I was not nearly as prepared as I should have been. The long electricity outage (it could be another week, maybe more…) means nothing works; no heat, no fridge (some bait in there really started to smell!), no internet (except on the cell phone), no traffic lights, no pumps, no cooktop, no microwave, no electric kettle, no TV etc. etc.
Back to my hobby horse; get those power lines underground! Sure it’s expensive, but look at the added security.
And the elections; one party promises some focus on energy conservation, renewable energy and all that green stuff. The other promises “North American” energy independence. Listen closely it does not say American independence, it says North American. In practice it means drill, baby drill, it means Canadian tar sands and a huge pipeline, it means more Mexican off-shore rigs in the gulf.
No wonder Statoil is launching that beautiful web site – see my previous entry.
More when I get power again – in all senses of the word.
This popped up on my screen – and, man, am I jealous! This is the site I would have liked to build. But then I don’t quite have the resources of Statoil, The Economist, New Scientist, Slate and National Geographic. Anyhow, nice of them to adopt the realist’s realistic approach.
It’s a mouthwatering web site. Have a look at this: (I seem to have a formatting problem embedding the graphic – will try to fix)
Here is another image from the site:
“Although not yet widely exploited, the kinetic energy in tidal currents has huge potential for generating electricity. SeaGen, the world’s first commercial-scale tidal turbine, has been operational in the waters of Strangford Lough (Northern Ireland) since 2008, producing enough power for 1,500 homes. Further installations of SeaGen systems are planned for Scottish and Canadian waters between now and 2020”
How, you ask, can the realist take time to surf the web and stumble on other web sites, when he should be out saving the world by selling insulation and boilers? Good question. Mea culpa. I thought maybe, over an early Sunday cup of coffee, I might be permitted….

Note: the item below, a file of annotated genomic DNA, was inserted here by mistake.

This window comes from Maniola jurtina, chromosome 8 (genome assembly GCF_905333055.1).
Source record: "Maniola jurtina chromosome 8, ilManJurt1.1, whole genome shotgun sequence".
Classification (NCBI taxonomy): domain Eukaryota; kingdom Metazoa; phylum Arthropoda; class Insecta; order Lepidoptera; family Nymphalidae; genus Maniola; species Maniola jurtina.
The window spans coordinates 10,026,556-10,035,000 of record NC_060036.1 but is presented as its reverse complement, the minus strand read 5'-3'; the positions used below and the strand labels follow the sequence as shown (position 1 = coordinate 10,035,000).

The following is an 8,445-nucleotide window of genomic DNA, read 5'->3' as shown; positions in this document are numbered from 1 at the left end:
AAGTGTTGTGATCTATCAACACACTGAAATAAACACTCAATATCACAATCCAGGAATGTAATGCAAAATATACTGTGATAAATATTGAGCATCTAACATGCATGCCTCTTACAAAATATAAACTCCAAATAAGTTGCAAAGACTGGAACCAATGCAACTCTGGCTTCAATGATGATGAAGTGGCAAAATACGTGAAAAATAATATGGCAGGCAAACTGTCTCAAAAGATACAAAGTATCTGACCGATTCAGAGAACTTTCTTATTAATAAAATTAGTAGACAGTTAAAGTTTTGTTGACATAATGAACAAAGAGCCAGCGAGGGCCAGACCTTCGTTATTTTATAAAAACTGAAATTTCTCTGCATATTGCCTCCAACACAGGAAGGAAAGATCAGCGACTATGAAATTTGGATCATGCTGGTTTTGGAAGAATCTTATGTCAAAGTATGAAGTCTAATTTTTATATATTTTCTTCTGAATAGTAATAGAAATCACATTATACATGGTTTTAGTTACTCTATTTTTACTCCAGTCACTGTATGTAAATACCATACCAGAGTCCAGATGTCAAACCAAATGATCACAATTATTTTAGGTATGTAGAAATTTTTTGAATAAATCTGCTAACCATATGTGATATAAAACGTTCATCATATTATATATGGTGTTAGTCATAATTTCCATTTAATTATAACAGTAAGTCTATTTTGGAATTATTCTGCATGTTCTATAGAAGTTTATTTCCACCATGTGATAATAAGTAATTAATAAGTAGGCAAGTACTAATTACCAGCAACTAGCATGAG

“Statoil is an international energy company with operations in 36 countries. Building on 40 years of experience from oil and gas production on the Norwegian continental shelf, we are committed to accommodating the world’s energy needs in a responsible manner, applying technology and creating innovative business solutions. We are headquartered in Norway with approx. 21,000 employees worldwide, and are listed on the New York and Oslo stock exchanges.”
OK, so it’s an oil company. A Norwegian oil company; which counts for something in terms of ethics etc. If I read the reports at the time correctly Norwegian practices in blow-out preventers would not have allowed a spill like the BP Gulf of Mexico event. (Please note that I do not use the words disaster, fiasco or calamity – I am being cool and calm).
Statoil also has a web site to drool over. Lovely photography and videos, concern for the environment, support for the achievers of the next generation. It’s all good. The data on energyrealities should oslo be good given the fact checking prestige of the other sponsors.
Here is just one chart, and honestly, it is depressing.
Why depressing? Look at Australia; almost all fossil fuel. Look at France; looks great, but note it is “Alternative AND Nuclear”. France of course has the world’s highest percentage of nuclear energy. Look at Germany; despite their world lead in solar, and a strong push in wind power, they are still overwhelmingly fossil fuel dependent. (I think there is a problem with the site and I can’t scroll to any other countries)
Article in Slate Magazine about how alarmists, using suspect data, undermine legitimate concerns about genetically modified crops and global warming.
Article on the BBC about the uncertainties of predicting world population. Is the fertility reduction in economically advanced countries just a temporary blip? Evolutionary biology suggests that the more resources you have (i.e. the wealthier you are) the more fertile offspring you produce.
Could we really have 30 billion people on the earth?
“…forecasting population will always be a highly uncertain science. In 2004 the UN’s department of economic and social affairs tried to guess what the global population could be in 2300. It said the population would stabilise at around nine billion by 2050 and then remain at that level for the rest of the period. But that was just its medium estimate. Its high estimate was 36.4bn, and its low estimate just 2.3bn”
OK guys, time to stop reproducing!